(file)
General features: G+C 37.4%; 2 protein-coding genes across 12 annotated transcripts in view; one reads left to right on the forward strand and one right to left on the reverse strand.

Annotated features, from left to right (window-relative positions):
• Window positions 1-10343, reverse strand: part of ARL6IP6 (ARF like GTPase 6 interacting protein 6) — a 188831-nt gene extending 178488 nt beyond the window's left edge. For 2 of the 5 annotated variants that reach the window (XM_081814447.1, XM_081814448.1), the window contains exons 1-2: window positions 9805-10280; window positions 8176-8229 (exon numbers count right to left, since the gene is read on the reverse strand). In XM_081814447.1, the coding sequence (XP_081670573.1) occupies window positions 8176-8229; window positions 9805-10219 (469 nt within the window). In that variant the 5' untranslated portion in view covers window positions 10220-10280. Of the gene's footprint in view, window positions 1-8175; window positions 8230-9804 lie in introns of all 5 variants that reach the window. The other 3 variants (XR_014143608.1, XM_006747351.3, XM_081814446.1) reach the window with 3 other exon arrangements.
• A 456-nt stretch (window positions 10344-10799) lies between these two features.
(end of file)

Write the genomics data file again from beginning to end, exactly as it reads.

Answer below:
General features: G+C 37.4%; 2 protein-coding genes across 12 annotated transcripts in view; one reads left to right on the forward strand and one right to left on the reverse strand.

Annotated features, from left to right (window-relative positions):
• Window positions 1-10343, reverse strand: part of ARL6IP6 (ARF like GTPase 6 interacting protein 6) — a 188831-nt gene extending 178488 nt beyond the window's left edge. For 2 of the 5 annotated variants that reach the window (XM_081814447.1, XM_081814448.1), the window contains exons 1-2: window positions 9805-10280; window positions 8176-8229 (exon numbers count right to left, since the gene is read on the reverse strand). In XM_081814447.1, the coding sequence (XP_081670573.1) occupies window positions 8176-8229; window positions 9805-10219 (469 nt within the window). In that variant the 5' untranslated portion in view covers window positions 10220-10280. Of the gene's footprint in view, window positions 1-8175; window positions 8230-9804 lie in introns of all 5 variants that reach the window. The other 3 variants (XR_014143608.1, XM_006747351.3, XM_081814446.1) reach the window with 3 other exon arrangements.
• A 456-nt stretch (window positions 10344-10799) lies between these two features.